4 Buyers You Want to Run Away From
April 22, 2016
If you've ever dealt with a disagreeable buyer, you'll probably recognize these four types of buyers that might make you want to run for the hills. A recent realtor.com® article warned home buyers not to become one of these types of unpleasant clients. Do you agree with their list of the worst home buyers you'll ever encounter in a real estate transaction? Take a look.
Read more: 6 Bad Client Behaviors You'll Encounter
Confrontational buyers: Those whose emotions tend to run high can be hard to manage. Mark Ferguson, a real estate professional and property investor with PRO Realty in Greeley, Colo., recalls a client who nearly walked out on closing day when purchasing an REO property because the seller (a bank) didn't show up. "The buyer wanted to tell the seller and their agent how horrible the process had been," Ferguson says.
Jekyll-and-Hyde buyers: This type of buyer may be nice in person but becomes confrontational when texting or e-mailing. They may use electronic communication to snarl paranoid accusations or demands. Some agents say they've even had buyers write letters to the listing agent threatening to cancel the deal—but bullies rarely win in real estate . Kellie Tinnin, associate broker at ERA Buyers & Sellers Real Estate in Albuquerque, N.M., says about one buyer: "I wish he knew that he did not have to act like a fool to get what he wanted. It all became so comical it was hard to take him seriously."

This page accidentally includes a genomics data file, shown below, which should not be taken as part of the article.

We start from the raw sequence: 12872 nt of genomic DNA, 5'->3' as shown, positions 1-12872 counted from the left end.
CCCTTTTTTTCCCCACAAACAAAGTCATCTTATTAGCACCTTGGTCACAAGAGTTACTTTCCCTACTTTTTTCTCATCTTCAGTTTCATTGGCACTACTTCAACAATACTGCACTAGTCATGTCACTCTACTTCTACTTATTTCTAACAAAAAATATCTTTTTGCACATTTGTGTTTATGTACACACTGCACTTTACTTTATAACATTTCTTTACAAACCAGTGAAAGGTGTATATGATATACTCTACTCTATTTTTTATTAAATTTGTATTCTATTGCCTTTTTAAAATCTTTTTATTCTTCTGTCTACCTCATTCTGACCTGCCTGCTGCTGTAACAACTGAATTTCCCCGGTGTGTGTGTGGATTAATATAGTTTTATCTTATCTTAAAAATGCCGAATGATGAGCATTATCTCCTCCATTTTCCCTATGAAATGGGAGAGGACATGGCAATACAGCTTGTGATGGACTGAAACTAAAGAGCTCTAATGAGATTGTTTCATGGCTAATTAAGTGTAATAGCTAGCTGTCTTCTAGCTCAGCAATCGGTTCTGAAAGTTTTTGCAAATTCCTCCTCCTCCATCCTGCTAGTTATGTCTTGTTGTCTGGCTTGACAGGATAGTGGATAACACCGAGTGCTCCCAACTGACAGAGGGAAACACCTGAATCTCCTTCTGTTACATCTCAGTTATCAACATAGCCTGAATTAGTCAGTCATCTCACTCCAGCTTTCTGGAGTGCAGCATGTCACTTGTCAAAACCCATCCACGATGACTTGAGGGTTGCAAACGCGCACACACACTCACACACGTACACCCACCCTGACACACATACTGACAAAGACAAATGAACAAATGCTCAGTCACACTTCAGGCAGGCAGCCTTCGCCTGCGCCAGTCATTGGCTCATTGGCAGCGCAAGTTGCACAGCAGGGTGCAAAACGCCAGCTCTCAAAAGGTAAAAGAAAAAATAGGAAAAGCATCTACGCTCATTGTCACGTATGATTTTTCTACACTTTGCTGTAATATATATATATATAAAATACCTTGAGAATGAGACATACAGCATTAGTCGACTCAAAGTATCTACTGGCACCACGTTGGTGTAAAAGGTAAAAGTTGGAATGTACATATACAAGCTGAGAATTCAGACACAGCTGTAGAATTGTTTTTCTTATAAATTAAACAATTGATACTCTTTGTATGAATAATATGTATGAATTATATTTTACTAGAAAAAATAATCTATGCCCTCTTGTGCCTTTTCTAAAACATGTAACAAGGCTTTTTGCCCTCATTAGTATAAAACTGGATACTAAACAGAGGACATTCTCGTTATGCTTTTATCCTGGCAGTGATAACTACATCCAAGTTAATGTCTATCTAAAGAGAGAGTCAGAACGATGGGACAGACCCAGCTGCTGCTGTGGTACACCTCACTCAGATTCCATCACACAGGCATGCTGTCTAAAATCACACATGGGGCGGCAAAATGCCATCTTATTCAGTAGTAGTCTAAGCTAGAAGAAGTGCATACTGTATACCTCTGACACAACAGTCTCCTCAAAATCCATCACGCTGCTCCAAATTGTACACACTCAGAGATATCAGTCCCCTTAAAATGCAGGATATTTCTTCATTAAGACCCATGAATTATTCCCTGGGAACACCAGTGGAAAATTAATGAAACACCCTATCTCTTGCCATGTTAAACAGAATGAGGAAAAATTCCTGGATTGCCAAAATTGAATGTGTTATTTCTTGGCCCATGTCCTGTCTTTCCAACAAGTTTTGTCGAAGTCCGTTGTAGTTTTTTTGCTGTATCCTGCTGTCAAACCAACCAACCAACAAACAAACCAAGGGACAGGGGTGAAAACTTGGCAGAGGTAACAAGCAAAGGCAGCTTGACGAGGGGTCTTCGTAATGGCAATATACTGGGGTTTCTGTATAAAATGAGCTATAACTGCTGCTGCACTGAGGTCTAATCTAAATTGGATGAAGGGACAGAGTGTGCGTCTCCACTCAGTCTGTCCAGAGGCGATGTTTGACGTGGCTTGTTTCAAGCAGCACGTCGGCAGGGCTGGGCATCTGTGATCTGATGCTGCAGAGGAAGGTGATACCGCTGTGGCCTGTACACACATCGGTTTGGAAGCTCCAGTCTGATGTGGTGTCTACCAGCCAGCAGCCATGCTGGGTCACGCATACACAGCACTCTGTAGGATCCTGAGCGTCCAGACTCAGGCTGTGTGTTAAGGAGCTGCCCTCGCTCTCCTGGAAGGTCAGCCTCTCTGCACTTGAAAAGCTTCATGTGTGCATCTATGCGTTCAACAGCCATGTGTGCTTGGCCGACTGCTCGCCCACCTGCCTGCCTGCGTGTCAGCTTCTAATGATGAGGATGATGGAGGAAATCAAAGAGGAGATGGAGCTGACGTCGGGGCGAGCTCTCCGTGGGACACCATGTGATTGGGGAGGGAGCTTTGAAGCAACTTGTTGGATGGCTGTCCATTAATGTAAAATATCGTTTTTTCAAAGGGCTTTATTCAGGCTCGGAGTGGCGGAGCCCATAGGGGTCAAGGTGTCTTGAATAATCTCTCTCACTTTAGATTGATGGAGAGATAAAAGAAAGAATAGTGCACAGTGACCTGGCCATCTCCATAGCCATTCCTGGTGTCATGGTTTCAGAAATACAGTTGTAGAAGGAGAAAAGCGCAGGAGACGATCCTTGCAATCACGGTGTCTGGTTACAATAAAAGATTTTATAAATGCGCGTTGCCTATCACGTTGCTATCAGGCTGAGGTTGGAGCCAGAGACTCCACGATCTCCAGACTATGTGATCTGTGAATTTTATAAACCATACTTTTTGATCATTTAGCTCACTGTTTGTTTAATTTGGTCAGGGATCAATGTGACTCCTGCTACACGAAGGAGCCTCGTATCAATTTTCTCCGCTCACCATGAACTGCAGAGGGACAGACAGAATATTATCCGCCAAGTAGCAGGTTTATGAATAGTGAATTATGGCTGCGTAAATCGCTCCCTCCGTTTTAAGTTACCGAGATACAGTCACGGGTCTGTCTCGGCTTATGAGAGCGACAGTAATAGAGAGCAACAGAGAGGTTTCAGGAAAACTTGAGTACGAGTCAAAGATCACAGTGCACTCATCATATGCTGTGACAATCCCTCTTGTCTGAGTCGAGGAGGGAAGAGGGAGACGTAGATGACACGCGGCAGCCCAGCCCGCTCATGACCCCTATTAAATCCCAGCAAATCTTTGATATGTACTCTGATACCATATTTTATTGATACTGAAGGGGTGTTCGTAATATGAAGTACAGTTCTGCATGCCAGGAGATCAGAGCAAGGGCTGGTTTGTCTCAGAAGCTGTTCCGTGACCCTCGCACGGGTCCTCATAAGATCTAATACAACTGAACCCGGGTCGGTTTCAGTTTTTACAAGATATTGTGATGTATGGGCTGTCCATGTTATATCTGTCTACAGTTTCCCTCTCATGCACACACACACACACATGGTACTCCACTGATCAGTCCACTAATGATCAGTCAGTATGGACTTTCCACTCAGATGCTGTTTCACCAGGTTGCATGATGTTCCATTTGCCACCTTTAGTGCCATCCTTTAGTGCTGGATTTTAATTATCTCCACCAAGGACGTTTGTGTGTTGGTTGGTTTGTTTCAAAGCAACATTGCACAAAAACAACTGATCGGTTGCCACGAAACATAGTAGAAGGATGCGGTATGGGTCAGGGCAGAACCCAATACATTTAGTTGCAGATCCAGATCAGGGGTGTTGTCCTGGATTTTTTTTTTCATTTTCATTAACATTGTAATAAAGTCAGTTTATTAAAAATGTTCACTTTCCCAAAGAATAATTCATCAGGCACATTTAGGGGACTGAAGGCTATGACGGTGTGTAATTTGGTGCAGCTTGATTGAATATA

Buyers who wait until the last minute: Real estate pro Rebecca Knaster recalls a final walkthrough where her buyers began demanding a discount on the sale price over nitpicky details. "At closing, the buyer was demanding a $10,000 credit because the original sink in the unrenovated second bathroom was, in their opinion, not perfectly secured," Knaster says. (The buyer and seller eventually settled on a $500 discount.) "Closing is not the time to speak up on problems with a property."
Buyers who freak out: Purchasing a home can be emotional, and some buyers may crack under the pressure. Chandler Crouch, broker-owner of Chandler Crouch, REALTORS® in Fort Worth, Texas, recalls a buyer who began crying at the closing table. The buyer signed the papers but then convinced the title company later in the day to terminate the transaction. Closing isn't the time for buyer's remorse or breakdowns. Read more: How to Prevent Buyer's Remorse
Source: “REALTORS® Reveal: 5 Home Buyers From Hell – and How You Can Avoid Being One,” realtor.com® (April 22, 2016)
Updated: October 29, 2020